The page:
America must solve the problem of abuse of power in law enforcement

America must solve the problem of abuse of power in law enforcement
© Greg Nash

Most of us have now seen the video of the tragic death of George Floyd. Pinned to the ground by police officer Derek Chauvin, he starts to plead for his life and even cries out for his mother. This scene resulted from an accusation of counterfeiting by a shopkeeper. Floyd threatened no one, killed no one, and robbed no one. An unfortunate fact is that killings like this occur across our nation often. It is disturbingly easy to compare the death of Floyd with the death of Eric Garner six years ago.

It would be overly simple to ascribe police killings entirely to race, but it would be dishonest to omit it. As Floyd died in broad daylight on camera with witnesses, Chauvin was initially just dismissed from the Minneapolis Police Department. Prosecutors asked for patience as they looked into it, and the police union sought an investigation before rushing to judgment, despite the striking clarity of the video. Indeed, no other American would receive such deference at work. We have to see it as nothing other than a mockery of the ideals that our democracy was founded on.

Amid the coronavirus lockdown protests, heavily armed men brandished weapons and attempted to storm the Michigan State Capitol. In this case, the authorities reacted with admirable restraint. When two white Georgia men chased down and shot Ahmaud Arbery to death, the authorities did not act until a video of the killing surfaced. The Constitution rests on the fundamental pillars that have allowed it to endure for generations. Equal justice under law is now perhaps the most significant of these principles. Is this what equal justice under law is supposed to mean?

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We are told that discriminatory police conduct is rare. The “law and order” politicians assert that security requires leeway in police conduct, and that any restrictions will embolden criminals. All the while, black men are shot in the back or choked to death, homeless black people are gunned down in broad daylight, and pregnant black women give birth by themselves in prison without any assistance. Cruelty against authorities to minorities is not incidental, and the government is not to be trusted to guarantee the liberty of all Americans, so change is needed right away.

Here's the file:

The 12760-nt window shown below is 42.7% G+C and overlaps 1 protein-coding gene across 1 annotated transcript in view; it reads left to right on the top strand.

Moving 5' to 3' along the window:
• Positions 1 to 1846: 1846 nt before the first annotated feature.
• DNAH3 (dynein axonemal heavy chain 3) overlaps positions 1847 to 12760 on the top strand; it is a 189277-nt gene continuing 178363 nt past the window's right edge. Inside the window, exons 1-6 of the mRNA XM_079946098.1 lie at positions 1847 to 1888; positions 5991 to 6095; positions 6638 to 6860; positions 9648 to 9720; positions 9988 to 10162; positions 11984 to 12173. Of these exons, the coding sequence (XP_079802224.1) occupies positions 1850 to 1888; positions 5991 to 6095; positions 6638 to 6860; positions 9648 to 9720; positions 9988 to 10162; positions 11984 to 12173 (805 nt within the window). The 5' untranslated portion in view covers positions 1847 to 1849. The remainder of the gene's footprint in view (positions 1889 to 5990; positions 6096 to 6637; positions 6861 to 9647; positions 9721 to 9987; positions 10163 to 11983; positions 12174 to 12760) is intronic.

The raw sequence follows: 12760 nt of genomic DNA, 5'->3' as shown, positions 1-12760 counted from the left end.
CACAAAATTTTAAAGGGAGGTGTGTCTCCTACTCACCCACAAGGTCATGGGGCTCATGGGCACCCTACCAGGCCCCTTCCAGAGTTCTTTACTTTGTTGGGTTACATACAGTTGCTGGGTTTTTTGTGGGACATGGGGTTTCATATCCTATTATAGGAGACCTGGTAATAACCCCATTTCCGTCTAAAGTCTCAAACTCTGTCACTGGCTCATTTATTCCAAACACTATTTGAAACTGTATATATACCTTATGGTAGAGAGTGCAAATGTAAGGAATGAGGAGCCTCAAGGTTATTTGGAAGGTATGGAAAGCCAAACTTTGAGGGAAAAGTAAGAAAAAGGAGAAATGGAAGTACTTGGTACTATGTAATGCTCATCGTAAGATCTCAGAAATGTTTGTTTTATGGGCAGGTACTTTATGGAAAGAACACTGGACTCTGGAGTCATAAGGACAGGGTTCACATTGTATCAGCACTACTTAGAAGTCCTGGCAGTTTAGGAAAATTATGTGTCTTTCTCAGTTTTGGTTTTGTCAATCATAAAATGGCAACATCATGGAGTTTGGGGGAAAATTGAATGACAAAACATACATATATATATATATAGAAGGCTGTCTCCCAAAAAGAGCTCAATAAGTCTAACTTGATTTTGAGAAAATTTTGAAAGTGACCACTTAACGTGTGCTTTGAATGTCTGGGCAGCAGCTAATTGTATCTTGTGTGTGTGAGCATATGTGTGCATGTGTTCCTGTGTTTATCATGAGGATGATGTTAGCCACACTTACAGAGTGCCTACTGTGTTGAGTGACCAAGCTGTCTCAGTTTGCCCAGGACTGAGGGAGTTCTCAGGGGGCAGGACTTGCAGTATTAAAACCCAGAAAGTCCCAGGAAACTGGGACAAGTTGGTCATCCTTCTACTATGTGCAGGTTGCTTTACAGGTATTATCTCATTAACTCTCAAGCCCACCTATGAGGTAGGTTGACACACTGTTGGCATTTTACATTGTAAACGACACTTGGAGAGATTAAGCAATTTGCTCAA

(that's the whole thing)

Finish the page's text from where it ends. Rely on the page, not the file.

The rules of police conduct must be made to prevent such abuses. Our courts have taken the reasonable exemption of qualified immunity and expanded it to forgive all manner of sins by police. This legal shield was meant to allow officials like judges and legislators to perform their duty without fear of repercussion for incidentally poor outcomes, but its use for law enforcement officers fuels the conditions for notorious abuse of power. Congress has to clarify that blanket immunity for police conduct was never truly intended. Justin Amash has introduced a bill with a more restrictive qualified immunity doctrine, but only one of its cosponsors is Republican, making the Senate outlook regrettably bleak.

Activity by police unions has a similar effect. Many cities have agreements with police unions that provide impunity for actions performed as officers, even for excessive or unjustified use of force. This collusion of authorities to permit transgressions of liberty by law enforcement has led to rampant violations like that against Floyd. State and local governments must enact more restrictive policies on use of force by police. Too many suspects are treated unfairly and brutally under outdated draconian practices, and the effects damage minority communities disproportionately.

Reform of the criminal justice system is the only way to ensure balance. The government must decriminalize or legalize substances made illegal for racist reasons and eliminate procedural hurdles like cash bail to fuel the nation toward equal justice under law. Finally, we have to ban police departments from buying any excess weapons and equipment from the military. It is incredible the New York Police Department is already larger than the Belgian Army. It does not have to be better armed.

In this time of uncertainty, we must not let those who “protect and serve” abuse their power. Entire communities have gone unheard by politicians and fellow citizens alike. We can honor the memory of Floyd by tackling the criminal justice system that had failed him so miserably.

Christopher Condon is a policy analyst for the Center for the Study of the Presidency and Congress. You can follow him on Twitter @CondonSense.